By: John Cabri
When designing for sales process excellence, it is important to think about every step your prospects/customers must go through to do business with you. Response latency, as well as every additional document, meeting, phone call, click, or decision in the sales process creates friction. And for every single point of friction, the result is deceleration and the chances of winning a deal decreases. History has shown that even when your competitor’s product is inferior (or priced higher), if they are able to makes the buying process drop-dead simple, you are likely losing customers that should be yours.
There is almost universal agreement that organizational complexity creates tremendous amounts of friction for the sales organization – making it harder to get things done than necessary. However, studies indicate that few executives have a realistic understanding of how complexity actually creates sales deceleration in their own companies due to poor processes, confusing role definitions, or unclear accountabilities.
This is not a trivial difference in perception. Research suggests that such a disconnect highlights a blind spot many executives have when it comes to managing complexity effectively.
“A focus on institutional complexity at the expense of the
individual kind can lead to wasted effort or even organizational
damage. What’s more, failing to tackle complexity as most people
experience it can, as we’ve shown before, be financially costly.”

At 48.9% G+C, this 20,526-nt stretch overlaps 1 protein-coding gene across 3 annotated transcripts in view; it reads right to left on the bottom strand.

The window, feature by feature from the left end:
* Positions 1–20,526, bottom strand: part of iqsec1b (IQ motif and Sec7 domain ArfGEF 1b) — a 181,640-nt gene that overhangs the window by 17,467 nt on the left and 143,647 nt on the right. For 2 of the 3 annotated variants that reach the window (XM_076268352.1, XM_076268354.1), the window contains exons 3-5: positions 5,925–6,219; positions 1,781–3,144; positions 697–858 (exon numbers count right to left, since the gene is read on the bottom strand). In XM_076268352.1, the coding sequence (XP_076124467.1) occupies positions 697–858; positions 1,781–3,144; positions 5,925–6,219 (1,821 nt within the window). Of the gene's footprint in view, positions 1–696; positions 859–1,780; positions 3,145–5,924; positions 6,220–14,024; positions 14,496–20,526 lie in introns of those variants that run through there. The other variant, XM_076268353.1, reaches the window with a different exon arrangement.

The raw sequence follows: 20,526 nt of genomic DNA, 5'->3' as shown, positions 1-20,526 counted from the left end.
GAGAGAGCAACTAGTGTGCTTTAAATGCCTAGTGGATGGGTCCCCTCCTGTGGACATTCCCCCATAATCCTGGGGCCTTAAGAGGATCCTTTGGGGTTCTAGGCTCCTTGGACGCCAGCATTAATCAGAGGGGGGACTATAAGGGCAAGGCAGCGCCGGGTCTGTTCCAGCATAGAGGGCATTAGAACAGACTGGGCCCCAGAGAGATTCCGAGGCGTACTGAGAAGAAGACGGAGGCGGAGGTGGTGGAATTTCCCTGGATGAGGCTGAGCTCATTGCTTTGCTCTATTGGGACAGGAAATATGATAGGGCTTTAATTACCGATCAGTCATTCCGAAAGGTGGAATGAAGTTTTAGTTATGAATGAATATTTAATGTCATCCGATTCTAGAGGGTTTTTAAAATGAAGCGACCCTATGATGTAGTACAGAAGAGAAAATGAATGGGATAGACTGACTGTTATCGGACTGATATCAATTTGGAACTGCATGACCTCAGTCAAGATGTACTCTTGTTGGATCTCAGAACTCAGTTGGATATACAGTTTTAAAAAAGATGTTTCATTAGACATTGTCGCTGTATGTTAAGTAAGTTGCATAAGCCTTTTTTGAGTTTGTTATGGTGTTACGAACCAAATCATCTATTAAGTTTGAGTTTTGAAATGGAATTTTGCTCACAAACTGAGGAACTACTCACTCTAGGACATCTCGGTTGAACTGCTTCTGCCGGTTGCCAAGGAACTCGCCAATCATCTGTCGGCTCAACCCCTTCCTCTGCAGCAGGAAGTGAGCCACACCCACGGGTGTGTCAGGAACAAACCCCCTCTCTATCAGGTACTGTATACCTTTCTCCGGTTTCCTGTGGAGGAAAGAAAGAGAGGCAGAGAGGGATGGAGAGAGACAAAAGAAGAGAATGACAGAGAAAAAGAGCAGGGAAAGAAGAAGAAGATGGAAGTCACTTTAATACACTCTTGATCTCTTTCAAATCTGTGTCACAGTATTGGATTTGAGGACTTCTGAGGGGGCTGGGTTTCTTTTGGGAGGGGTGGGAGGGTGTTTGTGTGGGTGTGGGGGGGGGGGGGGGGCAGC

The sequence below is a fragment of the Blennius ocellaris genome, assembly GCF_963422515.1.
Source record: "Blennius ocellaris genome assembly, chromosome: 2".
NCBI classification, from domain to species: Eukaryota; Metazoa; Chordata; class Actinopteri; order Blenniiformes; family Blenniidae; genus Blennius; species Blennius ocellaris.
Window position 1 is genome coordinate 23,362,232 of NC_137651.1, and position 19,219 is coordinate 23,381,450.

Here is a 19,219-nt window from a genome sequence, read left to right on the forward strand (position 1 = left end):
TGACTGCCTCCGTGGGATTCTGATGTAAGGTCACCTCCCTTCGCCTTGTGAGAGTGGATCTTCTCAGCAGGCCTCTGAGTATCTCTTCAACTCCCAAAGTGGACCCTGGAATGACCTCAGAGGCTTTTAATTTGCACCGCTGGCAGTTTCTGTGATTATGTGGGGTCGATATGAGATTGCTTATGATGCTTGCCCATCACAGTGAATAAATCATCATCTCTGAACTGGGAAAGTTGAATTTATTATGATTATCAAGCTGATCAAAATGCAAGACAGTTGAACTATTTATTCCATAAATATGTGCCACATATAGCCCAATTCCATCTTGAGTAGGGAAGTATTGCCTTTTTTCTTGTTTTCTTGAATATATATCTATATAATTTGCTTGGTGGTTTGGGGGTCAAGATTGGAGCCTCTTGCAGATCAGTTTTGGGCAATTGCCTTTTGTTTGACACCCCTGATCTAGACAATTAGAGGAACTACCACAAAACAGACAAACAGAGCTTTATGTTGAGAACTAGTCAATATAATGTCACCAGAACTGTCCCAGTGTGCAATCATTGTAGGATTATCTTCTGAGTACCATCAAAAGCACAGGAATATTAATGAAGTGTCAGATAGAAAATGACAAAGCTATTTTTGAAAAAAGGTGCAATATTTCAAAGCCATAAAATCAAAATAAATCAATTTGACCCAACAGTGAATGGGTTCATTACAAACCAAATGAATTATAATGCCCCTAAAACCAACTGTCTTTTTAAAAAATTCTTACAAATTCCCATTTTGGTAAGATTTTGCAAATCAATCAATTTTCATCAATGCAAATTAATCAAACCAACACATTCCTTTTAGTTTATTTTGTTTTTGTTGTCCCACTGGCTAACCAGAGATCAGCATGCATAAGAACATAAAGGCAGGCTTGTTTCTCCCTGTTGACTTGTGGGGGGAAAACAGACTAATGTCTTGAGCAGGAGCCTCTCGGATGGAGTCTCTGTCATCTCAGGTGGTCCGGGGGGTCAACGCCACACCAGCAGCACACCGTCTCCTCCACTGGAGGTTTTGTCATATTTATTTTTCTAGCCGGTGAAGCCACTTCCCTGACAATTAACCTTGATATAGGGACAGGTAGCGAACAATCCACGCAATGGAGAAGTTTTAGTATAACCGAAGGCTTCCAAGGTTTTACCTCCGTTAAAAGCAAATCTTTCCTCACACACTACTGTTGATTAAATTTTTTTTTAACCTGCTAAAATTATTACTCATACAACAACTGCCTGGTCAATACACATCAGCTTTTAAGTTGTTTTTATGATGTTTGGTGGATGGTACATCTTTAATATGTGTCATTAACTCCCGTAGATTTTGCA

Cracking the Complexity Code
In the case of sales reps, their struggle is with the various manifestations of individual complexity. Examples include; processes which at one time had been effective, but over time have become increasingly bureaucratic, or fail to work at all. Frustration tends to come with how long it takes to complete a task, find relevant information, and make decisions when reasonable, less time consuming alternatives seem to be at hand. Role duplication, combined with unclear role definitions, exacerbates the problems. The result is too much time spent on managing internal processes and not enough on understanding customers’ needs.
Common Areas of Sales Friction
Organizational Processes: Friction points within the organization, but outside the control of sales management. This can include topical issues such as contracts/contract language, exception handling and sign-off, and mis- or non-aligned departments (ie, training, service, delivery) when it comes to ideal sales processes and handoffs.
Buyer Processes: Friction points in the buyer’s processes that are outside the selling organization’s control (however, it may not be outside of the selling organization’s influence). This could be buying process delays, changes in Budget, Authority, Need, Timeframe (BANT), mis-mapping or gaps in guided sales, as well as appropriate stage information and tasks relative to the buying and selling processes.
Sales Processes: Friction points within the complete control of the sales organization. This can include both organizational issues such as finding content, guided sales processes, enablement, and information gaps, as well as individual issues; timely responses, lack of trust, perceived lack of competence of the sales rep by the prospect/customer.
In the end, taking the necessary steps to remove friction is first and foremost about attitude. It’s a team approach that will involve many and gives everyone in the organization a support role in ensuring that the friction that impedes the sale’s organizations forward movement remains at bay.
How is your organization removing friction from the sales process?